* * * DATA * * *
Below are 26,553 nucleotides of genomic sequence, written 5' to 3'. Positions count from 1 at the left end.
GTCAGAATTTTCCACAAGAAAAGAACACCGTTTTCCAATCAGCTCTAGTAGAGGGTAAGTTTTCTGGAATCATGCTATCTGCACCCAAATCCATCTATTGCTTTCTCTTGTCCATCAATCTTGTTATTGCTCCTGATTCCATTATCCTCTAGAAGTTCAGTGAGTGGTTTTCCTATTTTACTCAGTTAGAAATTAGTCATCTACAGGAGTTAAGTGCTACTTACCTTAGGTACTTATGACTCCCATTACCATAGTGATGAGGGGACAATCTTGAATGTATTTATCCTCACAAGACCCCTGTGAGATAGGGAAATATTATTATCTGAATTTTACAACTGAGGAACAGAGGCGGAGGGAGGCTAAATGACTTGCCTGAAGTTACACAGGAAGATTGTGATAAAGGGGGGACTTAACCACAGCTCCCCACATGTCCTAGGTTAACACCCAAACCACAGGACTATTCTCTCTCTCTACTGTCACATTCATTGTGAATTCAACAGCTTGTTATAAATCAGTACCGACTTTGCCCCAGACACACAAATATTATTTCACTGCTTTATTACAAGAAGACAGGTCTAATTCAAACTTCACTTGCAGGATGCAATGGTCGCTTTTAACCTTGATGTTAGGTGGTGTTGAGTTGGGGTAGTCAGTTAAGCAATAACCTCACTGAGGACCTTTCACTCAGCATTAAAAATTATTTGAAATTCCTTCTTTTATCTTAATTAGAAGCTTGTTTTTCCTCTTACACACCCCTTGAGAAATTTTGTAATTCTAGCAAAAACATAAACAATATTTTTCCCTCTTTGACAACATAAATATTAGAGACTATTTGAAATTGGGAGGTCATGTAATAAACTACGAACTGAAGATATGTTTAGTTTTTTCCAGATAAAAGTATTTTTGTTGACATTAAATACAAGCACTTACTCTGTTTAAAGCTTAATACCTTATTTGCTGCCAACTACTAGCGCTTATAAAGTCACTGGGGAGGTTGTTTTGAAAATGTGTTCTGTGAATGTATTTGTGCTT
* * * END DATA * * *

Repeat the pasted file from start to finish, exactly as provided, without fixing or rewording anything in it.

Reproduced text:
Below are 26,553 nucleotides of genomic sequence, written 5' to 3'. Positions count from 1 at the left end.
GTCAGAATTTTCCACAAGAAAAGAACACCGTTTTCCAATCAGCTCTAGTAGAGGGTAAGTTTTCTGGAATCATGCTATCTGCACCCAAATCCATCTATTGCTTTCTCTTGTCCATCAATCTTGTTATTGCTCCTGATTCCATTATCCTCTAGAAGTTCAGTGAGTGGTTTTCCTATTTTACTCAGTTAGAAATTAGTCATCTACAGGAGTTAAGTGCTACTTACCTTAGGTACTTATGACTCCCATTACCATAGTGATGAGGGGACAATCTTGAATGTATTTATCCTCACAAGACCCCTGTGAGATAGGGAAATATTATTATCTGAATTTTACAACTGAGGAACAGAGGCGGAGGGAGGCTAAATGACTTGCCTGAAGTTACACAGGAAGATTGTGATAAAGGGGGGACTTAACCACAGCTCCCCACATGTCCTAGGTTAACACCCAAACCACAGGACTATTCTCTCTCTCTACTGTCACATTCATTGTGAATTCAACAGCTTGTTATAAATCAGTACCGACTTTGCCCCAGACACACAAATATTATTTCACTGCTTTATTACAAGAAGACAGGTCTAATTCAAACTTCACTTGCAGGATGCAATGGTCGCTTTTAACCTTGATGTTAGGTGGTGTTGAGTTGGGGTAGTCAGTTAAGCAATAACCTCACTGAGGACCTTTCACTCAGCATTAAAAATTATTTGAAATTCCTTCTTTTATCTTAATTAGAAGCTTGTTTTTCCTCTTACACACCCCTTGAGAAATTTTGTAATTCTAGCAAAAACATAAACAATATTTTTCCCTCTTTGACAACATAAATATTAGAGACTATTTGAAATTGGGAGGTCATGTAATAAACTACGAACTGAAGATATGTTTAGTTTTTTCCAGATAAAAGTATTTTTGTTGACATTAAATACAAGCACTTACTCTGTTTAAAGCTTAATACCTTATTTGCTGCCAACTACTAGCGCTTATAAAGTCACTGGGGAGGTTGTTTTGAAAATGTGTTCTGTGAATGTATTTGTGCTT